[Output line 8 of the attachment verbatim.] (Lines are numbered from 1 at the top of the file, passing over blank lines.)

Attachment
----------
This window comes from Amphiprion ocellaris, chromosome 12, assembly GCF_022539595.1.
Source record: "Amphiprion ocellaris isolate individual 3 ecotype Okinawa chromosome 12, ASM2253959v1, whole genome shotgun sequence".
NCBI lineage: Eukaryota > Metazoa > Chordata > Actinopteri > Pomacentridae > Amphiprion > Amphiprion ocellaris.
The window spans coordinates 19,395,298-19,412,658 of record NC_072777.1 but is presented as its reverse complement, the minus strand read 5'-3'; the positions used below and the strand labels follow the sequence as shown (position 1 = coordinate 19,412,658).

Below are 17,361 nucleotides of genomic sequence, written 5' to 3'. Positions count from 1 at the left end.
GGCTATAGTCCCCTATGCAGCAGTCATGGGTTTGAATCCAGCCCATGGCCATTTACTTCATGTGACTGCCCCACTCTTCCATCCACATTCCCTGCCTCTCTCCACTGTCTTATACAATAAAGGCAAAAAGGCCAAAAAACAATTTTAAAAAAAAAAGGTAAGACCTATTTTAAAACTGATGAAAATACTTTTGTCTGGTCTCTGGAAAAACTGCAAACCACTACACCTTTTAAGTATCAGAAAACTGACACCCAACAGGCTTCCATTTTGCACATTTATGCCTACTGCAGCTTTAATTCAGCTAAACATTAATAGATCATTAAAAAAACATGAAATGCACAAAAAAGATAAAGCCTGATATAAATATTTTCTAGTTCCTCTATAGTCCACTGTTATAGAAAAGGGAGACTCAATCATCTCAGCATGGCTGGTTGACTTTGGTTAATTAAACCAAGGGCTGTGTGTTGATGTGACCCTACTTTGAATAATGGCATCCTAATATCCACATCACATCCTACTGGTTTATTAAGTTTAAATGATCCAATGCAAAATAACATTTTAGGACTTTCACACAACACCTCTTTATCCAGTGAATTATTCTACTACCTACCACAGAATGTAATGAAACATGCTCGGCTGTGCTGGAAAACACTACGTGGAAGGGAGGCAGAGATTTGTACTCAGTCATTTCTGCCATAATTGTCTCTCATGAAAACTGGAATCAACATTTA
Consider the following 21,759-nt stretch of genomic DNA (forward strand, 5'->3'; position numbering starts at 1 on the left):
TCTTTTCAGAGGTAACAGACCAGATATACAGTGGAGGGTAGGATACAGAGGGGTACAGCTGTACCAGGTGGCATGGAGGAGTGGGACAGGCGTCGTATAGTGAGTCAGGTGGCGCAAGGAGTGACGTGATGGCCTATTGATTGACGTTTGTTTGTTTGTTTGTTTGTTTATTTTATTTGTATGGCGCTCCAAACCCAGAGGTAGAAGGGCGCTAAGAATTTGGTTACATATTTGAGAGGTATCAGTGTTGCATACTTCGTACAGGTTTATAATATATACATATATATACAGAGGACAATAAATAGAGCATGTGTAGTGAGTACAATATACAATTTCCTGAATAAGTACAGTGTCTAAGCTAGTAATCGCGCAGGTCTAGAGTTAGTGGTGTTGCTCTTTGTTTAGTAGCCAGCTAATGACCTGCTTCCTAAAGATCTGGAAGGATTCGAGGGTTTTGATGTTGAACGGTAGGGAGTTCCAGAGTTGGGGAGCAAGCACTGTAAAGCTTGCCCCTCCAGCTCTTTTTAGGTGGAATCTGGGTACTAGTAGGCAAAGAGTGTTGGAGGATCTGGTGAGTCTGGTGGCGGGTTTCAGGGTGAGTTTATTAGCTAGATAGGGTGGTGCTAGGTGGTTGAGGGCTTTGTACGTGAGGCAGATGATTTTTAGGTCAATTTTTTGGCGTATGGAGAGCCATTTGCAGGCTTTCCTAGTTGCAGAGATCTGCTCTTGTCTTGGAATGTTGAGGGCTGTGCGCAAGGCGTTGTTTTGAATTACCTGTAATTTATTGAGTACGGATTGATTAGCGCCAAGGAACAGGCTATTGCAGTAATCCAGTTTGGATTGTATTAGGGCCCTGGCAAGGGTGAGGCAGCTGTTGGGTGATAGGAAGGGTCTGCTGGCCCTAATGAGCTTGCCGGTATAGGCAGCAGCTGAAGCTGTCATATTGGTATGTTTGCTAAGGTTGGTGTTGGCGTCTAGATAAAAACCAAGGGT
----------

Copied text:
TCTTTTCAGAGGTAACAGACCAGATATACAGTGGAGGGTAGGATACAGAGGGGTACAGCTGTACCAGGTGGCATGGAGGAGTGGGACAGGCGTCGTATAGTGAGTCAGGTGGCGCAAGGAGTGACGTGATGGCCTATTGATTGACGTTTGTTTGTTTGTTTGTTTGTTTATTTTATTTGTATGGCGCTCCAAACCCAGAGGTAGAAGGGCGCTAAGAATTTGGTTACATATTTGAGAGGTATCAGTGTTGCATACTTCGTACAGGTTTATAATATATACATATATATACAGAGGACAATAAATAGAGCATGTGTAGTGAGTACAATATACAATTTCCTGAATAAGTACAGTGTCTAAGCTAGTAATCGCGCAGGTCTAGAGTTAGTGGTGTTGCTCTTTGTTTAGTAGCCAGCTAATGACCTGCTTCCTAAAGATCTGGAAGGATTCGAGGGTTTTGATGTTGAACGGTAGGGAGTTCCAGAGTTGGGGAGCAAGCACTGTAAAGCTTGCCCCTCCAGCTCTTTTTAGGTGGAATCTGGGTACTAGTAGGCAAAGAGTGTTGGAGGATCTGGTGAGTCTGGTGGCGGGTTTCAGGGTGAGTTTATTAGCTAGATAGGGTGGTGCTAGGTGGTTGAGGGCTTTGTACGTGAGGCAGATGATTTTTAGGTCAATTTTTTGGCGTATGGAGAGCCATTTGCAGGCTTTCCTAGTTGCAGAGATCTGCTCTTGTCTTGGAATGTTGAGGGCTGTGCGCAAGGCGTTGTTTTGAATTACCTGTAATTTATTGAGTACGGATTGATTAGCGCCAAGGAACAGGCTATTGCAGTAATCCAGTTTGGATTGTATTAGGGCCCTGGCAAGGGTGAGGCAGCTGTTGGGTGATAGGAAGGGTCTGCTGGCCCTAATGAGCTTGCCGGTATAGGCAGCAGCTGAAGCTGTCATATTGGTATGTTTGCTAAGGTTGGTGTTGGCGTCTAGATAAAAACCAAGGGT